jonathan stone's blog

. . . posts on faith and life

who’s castrating who?

Over on Out of Ur there has been an interesting discussion on certain elements of what we might call a men’s movement in evangelical Christendom. The discussion was sparked by a posted response to an article written by Brandon O’Brien over on O’Brien notes a song that has been popularized at GodMen conferences. One line of the song sings, “Grab a sword, don’t be scared. Be a man, grow a pair!” Yes, I’m serious. O’Brien also spends substantial time discussing some of Mark Driscoll’s pointed remarks. Here’s an excerpt from the article:

Mark Driscoll, pastor of Seattle’s Mars Hill Church, desires greater testosterone in contemporary Christianity. In Driscoll’s opinion, the church has produced “a bunch of nice, soft, tender, chickified church boys. … Sixty percent of Christians are chicks,” he explains, “and the forty percent that are dudes are still sort of chicks.”

The aspect of church that men find least appealing is its conception of Jesus. Driscoll put this bluntly in his sermon “Death by Love” at the 2006 Resurgence theology conference (available at According to Driscoll, “real men” avoid the church because it projects a “Richard Simmons, hippie, queer Christ” that “is no one to live for [and] is no one to die for.” Driscoll explains, “Jesus was not a long-haired … effeminate-looking dude”; rather, he had “callused hands and big biceps.” This is the sort of Christ men are drawn to—what Driscoll calls “Ultimate Fighting Jesus.”

I understand that there’s a certain group of men who feel like they ‘don’t fit’ in church. And I understand that people like Driscoll are making some of these men feel like there’s a church for them out here. Personally I have little desire to go into the woods on a men’s retreat where we will “kick the devil’s @$$ and then go bow-hunting for elk!” Nor can I imagine EVER being willing to sing the words “grow a pair” in church. Nor can can I imagine wanting to go to a church where my pastor says stuff like, “Richard Simmons, hippie, queer Christ.” Nonetheless, I am honestly happy that these types of men are finding a place in church.

But here’s my beef (I thought beef would make me sound more manly). Why can’t the talking heads of these men’s ministries acknowledge that they are making room for certain men, in a certain culture, with certain personalities and temperaments? I wonder if the leaders of GodMen conferences make room for the participants to spend time allowing other men to lay their head tenderly on their breast? I mean, that’s what this “Ultimate Fighting Christ” did! These guys say they’re defending a Christ emasculated by our culture. Actually, despite what they say, their real aim is not defending Christ, but taking issue with the Church. I can respect that in as much as it is creating room for others where there was none. I just wish they would wake up to their own hypocrisy when they turn around and emasculate the rest of us by so narrowly defining masculinity.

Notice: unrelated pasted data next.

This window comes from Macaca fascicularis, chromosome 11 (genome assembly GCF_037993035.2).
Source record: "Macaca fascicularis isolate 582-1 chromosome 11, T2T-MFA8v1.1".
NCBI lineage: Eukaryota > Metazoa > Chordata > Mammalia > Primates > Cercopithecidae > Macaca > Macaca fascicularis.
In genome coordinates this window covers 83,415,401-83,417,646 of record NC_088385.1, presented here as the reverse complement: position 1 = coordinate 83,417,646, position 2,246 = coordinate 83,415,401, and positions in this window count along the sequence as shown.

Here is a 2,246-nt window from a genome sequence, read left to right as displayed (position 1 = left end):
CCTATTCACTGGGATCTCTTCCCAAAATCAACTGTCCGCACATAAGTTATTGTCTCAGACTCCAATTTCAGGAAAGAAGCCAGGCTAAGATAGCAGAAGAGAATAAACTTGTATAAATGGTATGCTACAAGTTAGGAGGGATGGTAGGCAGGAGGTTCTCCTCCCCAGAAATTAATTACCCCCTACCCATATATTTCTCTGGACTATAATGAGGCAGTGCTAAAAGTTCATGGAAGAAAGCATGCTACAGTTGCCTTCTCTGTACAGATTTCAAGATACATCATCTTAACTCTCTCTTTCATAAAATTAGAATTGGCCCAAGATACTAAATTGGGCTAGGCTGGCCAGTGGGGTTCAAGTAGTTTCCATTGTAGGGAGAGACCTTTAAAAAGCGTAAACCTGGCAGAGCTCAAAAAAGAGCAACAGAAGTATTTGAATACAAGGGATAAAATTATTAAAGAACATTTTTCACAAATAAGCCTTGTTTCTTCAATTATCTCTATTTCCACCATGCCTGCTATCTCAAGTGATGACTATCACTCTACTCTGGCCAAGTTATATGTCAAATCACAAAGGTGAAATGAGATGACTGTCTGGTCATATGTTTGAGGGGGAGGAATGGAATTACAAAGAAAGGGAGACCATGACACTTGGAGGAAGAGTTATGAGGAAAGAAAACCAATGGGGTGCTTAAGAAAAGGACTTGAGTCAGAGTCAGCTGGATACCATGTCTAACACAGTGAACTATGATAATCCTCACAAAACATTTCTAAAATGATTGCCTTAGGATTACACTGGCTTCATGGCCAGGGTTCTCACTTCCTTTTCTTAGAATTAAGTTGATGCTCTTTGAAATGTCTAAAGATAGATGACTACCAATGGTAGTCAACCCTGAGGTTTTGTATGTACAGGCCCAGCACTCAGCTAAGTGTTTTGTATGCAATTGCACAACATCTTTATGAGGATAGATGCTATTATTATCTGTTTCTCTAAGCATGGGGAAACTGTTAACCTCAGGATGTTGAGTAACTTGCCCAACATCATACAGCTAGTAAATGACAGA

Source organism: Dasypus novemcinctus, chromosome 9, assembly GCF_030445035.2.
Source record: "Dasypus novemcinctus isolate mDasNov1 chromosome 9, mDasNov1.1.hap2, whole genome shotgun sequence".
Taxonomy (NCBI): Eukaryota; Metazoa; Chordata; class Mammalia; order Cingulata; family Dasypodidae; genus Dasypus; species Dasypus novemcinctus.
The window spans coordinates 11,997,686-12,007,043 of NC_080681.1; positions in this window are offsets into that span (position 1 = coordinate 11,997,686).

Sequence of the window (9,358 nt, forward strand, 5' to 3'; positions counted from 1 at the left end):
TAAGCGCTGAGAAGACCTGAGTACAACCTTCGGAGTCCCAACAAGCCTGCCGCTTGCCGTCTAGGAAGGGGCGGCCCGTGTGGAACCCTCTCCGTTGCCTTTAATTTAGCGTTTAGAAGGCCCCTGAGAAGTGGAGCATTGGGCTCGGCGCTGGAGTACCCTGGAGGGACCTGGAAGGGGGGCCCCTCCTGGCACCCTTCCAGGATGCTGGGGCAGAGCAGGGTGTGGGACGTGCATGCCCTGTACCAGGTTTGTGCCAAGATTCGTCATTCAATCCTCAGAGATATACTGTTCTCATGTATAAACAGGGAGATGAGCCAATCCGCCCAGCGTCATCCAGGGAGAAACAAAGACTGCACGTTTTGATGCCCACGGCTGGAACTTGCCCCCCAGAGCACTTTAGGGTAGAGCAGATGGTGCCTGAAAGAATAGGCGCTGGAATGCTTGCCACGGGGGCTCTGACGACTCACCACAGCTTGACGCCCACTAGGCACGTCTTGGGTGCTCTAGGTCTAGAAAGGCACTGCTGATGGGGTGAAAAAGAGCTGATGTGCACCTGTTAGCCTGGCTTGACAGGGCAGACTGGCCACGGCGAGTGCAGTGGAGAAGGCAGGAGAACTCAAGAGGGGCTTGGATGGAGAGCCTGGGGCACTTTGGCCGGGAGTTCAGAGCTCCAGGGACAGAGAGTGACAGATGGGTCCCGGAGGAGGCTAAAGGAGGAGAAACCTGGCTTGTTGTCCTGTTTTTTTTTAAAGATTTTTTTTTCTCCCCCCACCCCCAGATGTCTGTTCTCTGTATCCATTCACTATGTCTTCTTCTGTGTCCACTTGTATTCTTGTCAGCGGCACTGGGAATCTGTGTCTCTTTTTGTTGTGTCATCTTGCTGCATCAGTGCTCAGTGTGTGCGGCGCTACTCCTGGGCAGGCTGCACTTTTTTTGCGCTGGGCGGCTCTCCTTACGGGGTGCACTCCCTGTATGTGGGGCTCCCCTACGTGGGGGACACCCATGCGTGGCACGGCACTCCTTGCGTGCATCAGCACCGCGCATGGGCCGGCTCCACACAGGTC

17 comments on “who’s castrating who?

  1. steve wright
    April 23, 2008

    Big J,
    I would say you need to go to hunting T.V. and watch a 24 hour marathon of Ted Nugget’s spirit of the wild. Now that my friend will help you to grow a pair.
    By the way, lay off us deer hunters and our compound bows.


  2. Jonathan Stone
    April 23, 2008

    Thanks Steve. Does that mean you’ve invited me to go bow hunting with you? And if so, will you allow me to lay my head on your breast? 😉

  3. Don
    April 23, 2008

    I deal with most of what’s discussed here in my review of David Murrow’s Why Men Hate Going to Church.

    One thing that I would like to add concerns how we portray our relationship to God. It’s true that the most common image we use is the “bride of Christ,” which puts the whole thing in a female-male paradigm, as is depicted here. I never gave this much thought until I got into a debate with a Salafi Muslim last summer, who objected to looking at it in this way.

    It’s interesting to note that the Scriptures use the bride imagery in a collective way. On a personal level our relationship with God is also depicted in a paternal (don’t we call God our Father?) way and as a friend. It would probably do us good to emphasise those more in our presentation of what our relationship with God looks like.

  4. m.d. mcmullin
    April 23, 2008

    Richard Simmons is queer??

    A few years ago I was reading “Wild at Heart” by John Eldredge and noticed how he sought to make Christian men more manly. In one section he spoke of how the church portrays men as wimpy, soft-spoken and hen-pecked. When one becomes a Christian he become “domesticated”. I do agree that it seems a lot of Christian men become more vanilla after they get saved.

    I think there are some men who are turned off by the stereo-type of soft-spoken men who hold their wive’s purses for them (…wait…I do that), but I think it’s very contextual.

    My own theory: I don’t think men like to put up with drama and it seems like churches are filled with so much these days. Maybe men today recognize all the junk that many think is necessary for the church to exist today.